“Yes and no,’” said Dean Cheng, senior advisor to the China program at the US Institute of Peace. “This is not a straightforward command economy.”

“The Chinese recognize that the market is the best system for various signals — demand signals, resource allocation,” Cheng wrote in an email exchange with Breaking Defense. “This is distorted by politics — e.g., keeping steel mills and cement plants open because they employ a lot of people — but it’s not quite a bunch of wise men [in the] Politburo picking tech to support.”

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In fact, software and AI used to be one of the more independent, market-driven sectors of the entire Chinese economy, argued Carnegie Endowment fellow Matthew Sheehan. Tech’s early growth, he said, was “super chaotic, super competitive,” and largely outside of government control — so much so that Chinese leader Xi Jinping tried to crack down in recent years.

“You had this explosion in Chinese startups…pioneering a bunch of weird business models, [like] a million monkeys typing,” Sheehan told Breaking Defense. “China did not get to where it is today by picking winners in technology. It [the government] did not pick Tencent, Alibaba, and Baidu; in fact it had a pretty fraught relationship with these companies over time.”

There was significant government investment, especially in AI after Beijing’s 2017 proclamation that “by 2030, China should be the world’s primary leader in AI.” But it didn’t translate into government control or even a well-coordinated plan. Instead, Sheehan said, “that sent a signal from the central government to all the officials all throughout the country: ‘You need to do something, anything to promote AI.’”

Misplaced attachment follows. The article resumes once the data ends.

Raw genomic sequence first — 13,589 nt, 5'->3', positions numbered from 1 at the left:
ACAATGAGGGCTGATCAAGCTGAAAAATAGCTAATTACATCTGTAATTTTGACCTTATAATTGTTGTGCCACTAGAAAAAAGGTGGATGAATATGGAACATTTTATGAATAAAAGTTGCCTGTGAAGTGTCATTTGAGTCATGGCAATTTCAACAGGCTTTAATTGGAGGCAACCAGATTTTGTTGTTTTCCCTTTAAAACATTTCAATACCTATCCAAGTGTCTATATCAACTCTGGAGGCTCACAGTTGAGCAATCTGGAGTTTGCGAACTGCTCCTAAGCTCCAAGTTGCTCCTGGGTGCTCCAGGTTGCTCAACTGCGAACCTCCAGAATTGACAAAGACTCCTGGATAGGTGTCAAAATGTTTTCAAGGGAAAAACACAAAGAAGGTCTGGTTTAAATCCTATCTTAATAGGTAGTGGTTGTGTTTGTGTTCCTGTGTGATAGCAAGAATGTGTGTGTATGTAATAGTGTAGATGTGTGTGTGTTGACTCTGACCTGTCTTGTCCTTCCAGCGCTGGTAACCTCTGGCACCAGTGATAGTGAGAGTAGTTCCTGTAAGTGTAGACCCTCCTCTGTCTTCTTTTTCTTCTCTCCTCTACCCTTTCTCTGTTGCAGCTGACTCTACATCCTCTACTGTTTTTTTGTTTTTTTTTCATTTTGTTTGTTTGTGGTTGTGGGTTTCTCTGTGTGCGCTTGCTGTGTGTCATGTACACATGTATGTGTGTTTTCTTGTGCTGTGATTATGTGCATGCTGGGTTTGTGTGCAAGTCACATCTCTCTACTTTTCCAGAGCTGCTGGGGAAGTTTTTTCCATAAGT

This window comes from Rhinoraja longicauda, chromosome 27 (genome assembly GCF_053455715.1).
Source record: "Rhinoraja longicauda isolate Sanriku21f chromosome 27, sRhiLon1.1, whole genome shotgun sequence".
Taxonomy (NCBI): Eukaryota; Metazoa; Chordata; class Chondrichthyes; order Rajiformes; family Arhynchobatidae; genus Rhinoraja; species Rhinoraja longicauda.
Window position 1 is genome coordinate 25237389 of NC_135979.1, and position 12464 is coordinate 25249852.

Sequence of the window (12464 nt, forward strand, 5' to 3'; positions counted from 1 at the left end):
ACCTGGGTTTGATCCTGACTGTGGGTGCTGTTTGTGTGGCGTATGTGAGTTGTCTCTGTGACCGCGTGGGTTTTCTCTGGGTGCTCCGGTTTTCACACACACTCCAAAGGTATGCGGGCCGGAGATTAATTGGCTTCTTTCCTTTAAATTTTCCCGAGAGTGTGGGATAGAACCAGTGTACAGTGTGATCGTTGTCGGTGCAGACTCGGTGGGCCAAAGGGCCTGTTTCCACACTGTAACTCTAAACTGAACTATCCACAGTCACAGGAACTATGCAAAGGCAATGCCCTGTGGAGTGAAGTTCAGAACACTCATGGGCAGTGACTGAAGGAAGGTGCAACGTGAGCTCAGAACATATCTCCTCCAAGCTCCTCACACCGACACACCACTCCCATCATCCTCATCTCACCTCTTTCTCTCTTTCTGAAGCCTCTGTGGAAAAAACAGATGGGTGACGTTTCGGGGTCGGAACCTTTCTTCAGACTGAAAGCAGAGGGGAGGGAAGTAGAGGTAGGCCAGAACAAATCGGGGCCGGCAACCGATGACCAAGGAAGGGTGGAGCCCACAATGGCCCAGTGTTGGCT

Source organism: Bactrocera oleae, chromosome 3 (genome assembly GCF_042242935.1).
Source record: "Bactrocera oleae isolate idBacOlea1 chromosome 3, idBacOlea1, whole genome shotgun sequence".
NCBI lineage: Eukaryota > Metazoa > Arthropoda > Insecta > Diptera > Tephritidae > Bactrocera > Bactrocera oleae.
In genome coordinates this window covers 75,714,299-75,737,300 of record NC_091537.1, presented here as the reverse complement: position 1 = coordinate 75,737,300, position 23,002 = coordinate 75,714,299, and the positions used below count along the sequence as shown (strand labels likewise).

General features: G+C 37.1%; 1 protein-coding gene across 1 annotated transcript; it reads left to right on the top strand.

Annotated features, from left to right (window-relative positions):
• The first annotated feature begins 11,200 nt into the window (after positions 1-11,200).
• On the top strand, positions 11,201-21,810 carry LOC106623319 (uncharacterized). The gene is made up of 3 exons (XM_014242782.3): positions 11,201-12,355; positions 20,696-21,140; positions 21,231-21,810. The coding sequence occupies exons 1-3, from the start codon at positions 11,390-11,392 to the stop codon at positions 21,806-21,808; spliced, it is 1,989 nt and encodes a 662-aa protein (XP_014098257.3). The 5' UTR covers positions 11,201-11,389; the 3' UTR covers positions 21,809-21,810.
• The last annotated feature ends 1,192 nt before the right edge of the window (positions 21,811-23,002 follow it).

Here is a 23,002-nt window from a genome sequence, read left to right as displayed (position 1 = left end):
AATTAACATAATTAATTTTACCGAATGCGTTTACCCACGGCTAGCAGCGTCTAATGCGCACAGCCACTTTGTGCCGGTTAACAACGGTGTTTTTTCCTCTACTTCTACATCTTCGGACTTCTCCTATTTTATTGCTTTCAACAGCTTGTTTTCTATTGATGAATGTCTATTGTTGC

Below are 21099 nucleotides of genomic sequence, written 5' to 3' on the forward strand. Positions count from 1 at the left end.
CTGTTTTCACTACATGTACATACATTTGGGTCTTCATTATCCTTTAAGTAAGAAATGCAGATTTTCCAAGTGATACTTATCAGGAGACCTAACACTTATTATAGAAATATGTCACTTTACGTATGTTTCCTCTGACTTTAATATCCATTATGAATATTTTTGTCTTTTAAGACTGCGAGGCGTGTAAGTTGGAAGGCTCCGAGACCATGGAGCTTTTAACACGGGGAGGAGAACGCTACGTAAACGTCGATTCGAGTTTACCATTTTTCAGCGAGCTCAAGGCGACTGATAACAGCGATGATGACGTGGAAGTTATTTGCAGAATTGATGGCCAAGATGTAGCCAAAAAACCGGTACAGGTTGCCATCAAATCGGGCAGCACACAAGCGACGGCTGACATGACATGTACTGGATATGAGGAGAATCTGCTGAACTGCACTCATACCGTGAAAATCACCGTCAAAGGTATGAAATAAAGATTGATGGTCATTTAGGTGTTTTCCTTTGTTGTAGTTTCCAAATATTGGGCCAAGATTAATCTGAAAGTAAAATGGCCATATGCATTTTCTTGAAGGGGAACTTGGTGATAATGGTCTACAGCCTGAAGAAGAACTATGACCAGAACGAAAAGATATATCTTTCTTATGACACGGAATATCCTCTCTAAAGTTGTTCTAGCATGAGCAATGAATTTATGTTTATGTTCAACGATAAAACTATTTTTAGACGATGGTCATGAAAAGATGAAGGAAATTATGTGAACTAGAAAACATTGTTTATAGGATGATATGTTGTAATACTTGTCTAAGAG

From 2020 to 2022, however, Xi led a major crackdown on what he considered an overly independent tech sector. The chilling effect on investors has continued, Sheehan said, and American attempts to “decouple” economically from China have only cooled things further.

In particular, Sheehan said, “US export controls on chips and chipmaking equipment have really backed them into a corner… They’re really short on chips.” That has forced the Chinese government to make tough choices about which companies to back, both in semiconductor manufacturing and in “frontier” AI development.

That’s true, agreed Cheng, but one still shouldn’t underestimate Beijing, especially when it comes to military technology. “In the PRC, national security considerations will almost always trump all other considerations,” he said. “So, if there’s only so much silicon, so many chips, so much spectrum, national security will get priority.”